WASHINGTON — Fleet operator Intelsat said its first high-throughput satellite, Intelsat-29e, is a “total loss” after attempts to save the malfunctioning satellite proved unsuccessful.
Intelsat-29e suffered a fuel leak April 7 after just three years in geostationary orbit. Most geostationary communications satellites last 15 years if not longer.
After the fuel leak, a subsequent problem arose with Intelsat-29e’s communications link, causing gaps in contact with the satellite. Commercial telescopes from ExoAnalytic Solutions spotted the satellite drifting from its orbital position April 8.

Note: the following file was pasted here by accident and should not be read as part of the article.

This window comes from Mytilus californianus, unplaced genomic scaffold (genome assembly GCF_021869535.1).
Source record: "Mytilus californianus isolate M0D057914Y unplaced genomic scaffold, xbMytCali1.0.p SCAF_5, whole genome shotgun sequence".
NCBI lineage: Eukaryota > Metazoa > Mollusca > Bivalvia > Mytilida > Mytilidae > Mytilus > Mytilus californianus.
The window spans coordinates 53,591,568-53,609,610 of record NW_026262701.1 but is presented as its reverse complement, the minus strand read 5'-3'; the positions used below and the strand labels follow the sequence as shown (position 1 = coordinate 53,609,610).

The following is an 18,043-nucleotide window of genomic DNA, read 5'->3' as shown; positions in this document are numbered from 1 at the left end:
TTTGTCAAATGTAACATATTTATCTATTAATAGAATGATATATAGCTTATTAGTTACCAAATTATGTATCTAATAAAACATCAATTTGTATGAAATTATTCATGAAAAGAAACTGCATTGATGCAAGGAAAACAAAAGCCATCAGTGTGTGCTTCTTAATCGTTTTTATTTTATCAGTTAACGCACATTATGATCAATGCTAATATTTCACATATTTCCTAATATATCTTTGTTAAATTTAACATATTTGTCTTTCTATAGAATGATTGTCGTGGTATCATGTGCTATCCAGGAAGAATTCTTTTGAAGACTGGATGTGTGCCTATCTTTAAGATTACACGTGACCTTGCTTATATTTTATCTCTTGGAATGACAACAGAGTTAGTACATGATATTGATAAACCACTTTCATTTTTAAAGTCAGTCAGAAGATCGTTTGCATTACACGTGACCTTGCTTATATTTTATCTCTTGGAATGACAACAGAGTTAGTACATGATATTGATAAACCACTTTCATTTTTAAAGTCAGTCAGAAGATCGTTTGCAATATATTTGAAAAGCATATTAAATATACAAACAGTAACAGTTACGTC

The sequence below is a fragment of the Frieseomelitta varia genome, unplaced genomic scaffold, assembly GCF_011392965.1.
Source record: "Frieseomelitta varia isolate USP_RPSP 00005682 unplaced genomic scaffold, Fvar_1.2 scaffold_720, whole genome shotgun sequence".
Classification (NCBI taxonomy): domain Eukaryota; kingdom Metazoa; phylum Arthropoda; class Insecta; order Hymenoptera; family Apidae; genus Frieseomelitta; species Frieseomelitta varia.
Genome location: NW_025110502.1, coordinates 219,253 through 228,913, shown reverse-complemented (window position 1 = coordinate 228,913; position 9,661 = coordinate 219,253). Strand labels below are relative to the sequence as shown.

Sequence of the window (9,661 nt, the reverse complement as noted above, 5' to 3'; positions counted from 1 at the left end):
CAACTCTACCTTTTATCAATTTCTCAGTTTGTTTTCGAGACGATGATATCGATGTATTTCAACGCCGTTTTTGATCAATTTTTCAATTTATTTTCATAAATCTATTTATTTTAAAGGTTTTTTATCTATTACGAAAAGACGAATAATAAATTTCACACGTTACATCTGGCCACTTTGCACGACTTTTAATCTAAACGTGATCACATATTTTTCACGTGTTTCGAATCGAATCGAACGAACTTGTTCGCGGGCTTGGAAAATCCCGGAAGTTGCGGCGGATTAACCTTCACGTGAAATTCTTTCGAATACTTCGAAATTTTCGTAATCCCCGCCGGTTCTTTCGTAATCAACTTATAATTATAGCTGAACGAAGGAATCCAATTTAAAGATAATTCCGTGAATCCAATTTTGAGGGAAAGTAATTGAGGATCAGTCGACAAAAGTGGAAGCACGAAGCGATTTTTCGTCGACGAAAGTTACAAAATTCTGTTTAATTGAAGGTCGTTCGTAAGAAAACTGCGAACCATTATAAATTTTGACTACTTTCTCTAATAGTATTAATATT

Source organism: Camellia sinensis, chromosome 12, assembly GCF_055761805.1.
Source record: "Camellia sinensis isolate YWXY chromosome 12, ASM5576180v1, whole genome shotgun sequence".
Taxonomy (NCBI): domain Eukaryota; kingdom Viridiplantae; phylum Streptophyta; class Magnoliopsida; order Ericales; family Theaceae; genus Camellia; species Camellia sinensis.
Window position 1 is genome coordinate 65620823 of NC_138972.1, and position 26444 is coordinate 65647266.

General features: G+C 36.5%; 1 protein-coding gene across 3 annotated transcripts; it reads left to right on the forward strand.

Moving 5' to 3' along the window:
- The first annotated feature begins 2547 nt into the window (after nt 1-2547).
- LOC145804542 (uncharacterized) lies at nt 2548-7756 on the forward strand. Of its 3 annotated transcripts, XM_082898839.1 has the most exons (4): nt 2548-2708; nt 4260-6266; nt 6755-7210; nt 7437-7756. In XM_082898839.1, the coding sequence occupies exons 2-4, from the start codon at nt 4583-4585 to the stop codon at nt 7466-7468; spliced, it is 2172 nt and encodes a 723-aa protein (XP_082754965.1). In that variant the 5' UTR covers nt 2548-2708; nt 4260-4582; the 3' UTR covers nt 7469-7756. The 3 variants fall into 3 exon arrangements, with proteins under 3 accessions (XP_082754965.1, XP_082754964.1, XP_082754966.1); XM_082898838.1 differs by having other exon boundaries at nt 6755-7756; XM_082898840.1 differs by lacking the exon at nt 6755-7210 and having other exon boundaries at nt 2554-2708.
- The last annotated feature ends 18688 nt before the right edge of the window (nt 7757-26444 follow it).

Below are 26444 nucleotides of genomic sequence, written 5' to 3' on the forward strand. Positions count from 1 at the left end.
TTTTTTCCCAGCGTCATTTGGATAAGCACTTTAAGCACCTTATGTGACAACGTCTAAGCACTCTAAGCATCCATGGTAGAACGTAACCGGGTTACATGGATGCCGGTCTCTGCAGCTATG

In an April 18 statement, Intelsat it formed a failure review board with Boeing, the satellite’s manufacturer, to conduct a “comprehensive analysis of the cause of the anomaly.”
Intelsat has six Epic-class high-throughput satellites in orbit, of which Boeing built payloads for all and the chassis for five (Airbus supplied the platform for Intelsat-32e).
Intelsat said the majority of customers on Intelsat-29e have been transferred to other satellites in its fleet of around 50 spacecraft or onto satellites from other operators. Intelsat-29e covered the Americas and surrounding regions, including the Caribbean and the North Atlantic. It carried transponders in C-, Ku- and Ka-band frequencies.